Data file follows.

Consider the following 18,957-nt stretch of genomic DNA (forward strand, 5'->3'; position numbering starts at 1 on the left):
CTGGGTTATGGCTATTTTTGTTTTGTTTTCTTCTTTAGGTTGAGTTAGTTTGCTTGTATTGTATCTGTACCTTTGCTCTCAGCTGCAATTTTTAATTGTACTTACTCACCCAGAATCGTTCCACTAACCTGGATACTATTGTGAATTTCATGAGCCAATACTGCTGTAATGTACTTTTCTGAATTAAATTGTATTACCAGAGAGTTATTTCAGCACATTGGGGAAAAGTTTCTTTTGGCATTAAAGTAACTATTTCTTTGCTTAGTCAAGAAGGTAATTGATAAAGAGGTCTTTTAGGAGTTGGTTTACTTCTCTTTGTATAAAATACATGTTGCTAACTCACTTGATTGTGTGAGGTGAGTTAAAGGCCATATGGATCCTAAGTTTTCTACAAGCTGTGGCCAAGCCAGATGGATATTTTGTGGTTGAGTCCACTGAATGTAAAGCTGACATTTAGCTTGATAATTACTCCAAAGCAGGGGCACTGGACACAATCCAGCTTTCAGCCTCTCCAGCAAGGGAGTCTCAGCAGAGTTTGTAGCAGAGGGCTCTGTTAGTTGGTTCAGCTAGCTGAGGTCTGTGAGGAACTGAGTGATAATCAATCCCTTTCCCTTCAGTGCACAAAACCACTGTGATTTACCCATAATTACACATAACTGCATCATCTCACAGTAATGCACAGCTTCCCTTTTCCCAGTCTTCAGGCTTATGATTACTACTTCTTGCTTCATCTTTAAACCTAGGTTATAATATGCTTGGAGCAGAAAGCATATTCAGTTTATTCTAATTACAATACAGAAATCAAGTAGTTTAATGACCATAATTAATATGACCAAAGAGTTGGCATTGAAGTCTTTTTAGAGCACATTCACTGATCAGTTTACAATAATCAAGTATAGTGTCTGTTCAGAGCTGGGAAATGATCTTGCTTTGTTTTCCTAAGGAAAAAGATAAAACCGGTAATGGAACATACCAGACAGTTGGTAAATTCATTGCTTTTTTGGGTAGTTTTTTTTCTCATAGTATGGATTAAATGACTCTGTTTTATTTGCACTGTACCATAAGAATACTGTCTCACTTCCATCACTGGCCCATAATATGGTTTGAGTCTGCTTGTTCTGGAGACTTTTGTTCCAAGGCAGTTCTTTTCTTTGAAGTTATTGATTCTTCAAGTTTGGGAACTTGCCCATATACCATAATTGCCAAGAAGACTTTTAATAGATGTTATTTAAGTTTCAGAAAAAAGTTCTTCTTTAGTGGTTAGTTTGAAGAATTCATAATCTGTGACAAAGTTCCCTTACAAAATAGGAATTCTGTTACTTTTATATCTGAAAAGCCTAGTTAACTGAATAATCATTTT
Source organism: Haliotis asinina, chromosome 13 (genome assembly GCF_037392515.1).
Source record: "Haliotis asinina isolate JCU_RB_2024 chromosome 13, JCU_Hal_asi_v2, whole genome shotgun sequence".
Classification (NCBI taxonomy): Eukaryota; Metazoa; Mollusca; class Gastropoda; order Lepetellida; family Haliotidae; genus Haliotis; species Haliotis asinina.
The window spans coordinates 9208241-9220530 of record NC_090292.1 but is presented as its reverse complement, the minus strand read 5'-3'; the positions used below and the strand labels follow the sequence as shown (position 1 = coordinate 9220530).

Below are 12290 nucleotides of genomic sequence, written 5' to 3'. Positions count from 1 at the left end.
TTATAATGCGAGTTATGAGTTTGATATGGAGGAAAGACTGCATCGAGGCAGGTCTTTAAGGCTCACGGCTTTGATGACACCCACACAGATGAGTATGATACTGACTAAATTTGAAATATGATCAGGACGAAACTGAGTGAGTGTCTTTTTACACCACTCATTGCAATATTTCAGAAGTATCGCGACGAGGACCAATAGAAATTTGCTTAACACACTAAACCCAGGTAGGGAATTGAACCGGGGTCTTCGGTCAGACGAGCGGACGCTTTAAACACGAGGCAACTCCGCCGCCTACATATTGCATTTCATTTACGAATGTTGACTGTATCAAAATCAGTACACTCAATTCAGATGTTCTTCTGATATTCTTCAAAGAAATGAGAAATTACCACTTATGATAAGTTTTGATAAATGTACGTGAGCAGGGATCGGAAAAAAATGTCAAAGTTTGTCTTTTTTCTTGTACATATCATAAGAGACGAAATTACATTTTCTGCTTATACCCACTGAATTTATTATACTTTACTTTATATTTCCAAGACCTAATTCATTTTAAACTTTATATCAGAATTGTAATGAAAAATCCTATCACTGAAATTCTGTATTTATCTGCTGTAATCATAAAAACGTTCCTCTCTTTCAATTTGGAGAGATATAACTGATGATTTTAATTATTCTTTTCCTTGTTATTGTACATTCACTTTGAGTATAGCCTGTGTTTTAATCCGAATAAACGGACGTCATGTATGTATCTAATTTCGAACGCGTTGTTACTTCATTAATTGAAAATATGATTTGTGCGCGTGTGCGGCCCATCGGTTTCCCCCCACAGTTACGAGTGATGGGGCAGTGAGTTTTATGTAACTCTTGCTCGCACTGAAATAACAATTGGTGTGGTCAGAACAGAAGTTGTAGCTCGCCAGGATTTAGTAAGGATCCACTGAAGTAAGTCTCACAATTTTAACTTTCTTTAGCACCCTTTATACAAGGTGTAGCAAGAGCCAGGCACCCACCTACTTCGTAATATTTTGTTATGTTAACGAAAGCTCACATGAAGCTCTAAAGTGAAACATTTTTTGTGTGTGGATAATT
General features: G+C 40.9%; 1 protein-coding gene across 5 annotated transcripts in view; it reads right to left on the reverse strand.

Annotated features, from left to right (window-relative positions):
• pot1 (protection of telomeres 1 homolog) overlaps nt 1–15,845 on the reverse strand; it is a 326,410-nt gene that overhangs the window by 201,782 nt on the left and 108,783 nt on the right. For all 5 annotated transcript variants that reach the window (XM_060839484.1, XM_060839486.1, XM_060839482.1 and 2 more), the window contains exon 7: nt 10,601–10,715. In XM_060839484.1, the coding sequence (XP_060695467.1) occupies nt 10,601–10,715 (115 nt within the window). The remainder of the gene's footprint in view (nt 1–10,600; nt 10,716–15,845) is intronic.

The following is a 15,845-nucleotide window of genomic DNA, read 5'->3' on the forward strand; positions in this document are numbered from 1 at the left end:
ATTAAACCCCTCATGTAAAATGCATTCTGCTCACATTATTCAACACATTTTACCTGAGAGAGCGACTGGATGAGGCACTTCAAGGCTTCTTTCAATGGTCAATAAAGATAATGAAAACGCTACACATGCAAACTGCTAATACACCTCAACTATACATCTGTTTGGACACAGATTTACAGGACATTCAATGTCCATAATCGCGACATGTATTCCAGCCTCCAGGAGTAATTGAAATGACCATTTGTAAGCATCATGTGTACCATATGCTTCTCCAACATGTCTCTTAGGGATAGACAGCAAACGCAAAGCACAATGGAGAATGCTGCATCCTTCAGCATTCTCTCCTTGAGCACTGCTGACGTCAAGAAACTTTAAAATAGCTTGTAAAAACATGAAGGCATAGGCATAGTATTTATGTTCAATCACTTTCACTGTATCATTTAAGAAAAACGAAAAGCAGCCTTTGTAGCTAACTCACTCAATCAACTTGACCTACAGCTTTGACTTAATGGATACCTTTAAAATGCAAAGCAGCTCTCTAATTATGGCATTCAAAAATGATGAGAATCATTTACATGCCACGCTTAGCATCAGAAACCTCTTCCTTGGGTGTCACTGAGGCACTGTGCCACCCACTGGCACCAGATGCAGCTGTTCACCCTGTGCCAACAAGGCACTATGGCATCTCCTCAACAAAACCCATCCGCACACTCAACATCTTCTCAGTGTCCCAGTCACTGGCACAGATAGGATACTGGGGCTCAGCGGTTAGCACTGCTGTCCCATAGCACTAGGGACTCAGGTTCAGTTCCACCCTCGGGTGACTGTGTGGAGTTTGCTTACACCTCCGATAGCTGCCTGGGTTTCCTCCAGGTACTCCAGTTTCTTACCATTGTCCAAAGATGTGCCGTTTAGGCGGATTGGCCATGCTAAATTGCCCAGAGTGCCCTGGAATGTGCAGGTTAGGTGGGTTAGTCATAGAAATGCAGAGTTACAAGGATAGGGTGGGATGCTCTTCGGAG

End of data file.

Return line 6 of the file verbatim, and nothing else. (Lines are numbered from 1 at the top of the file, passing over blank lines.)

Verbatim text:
The window spans coordinates 9208241-9220530 of record NC_090292.1 but is presented as its reverse complement, the minus strand read 5'-3'; the positions used below and the strand labels follow the sequence as shown (position 1 = coordinate 9220530).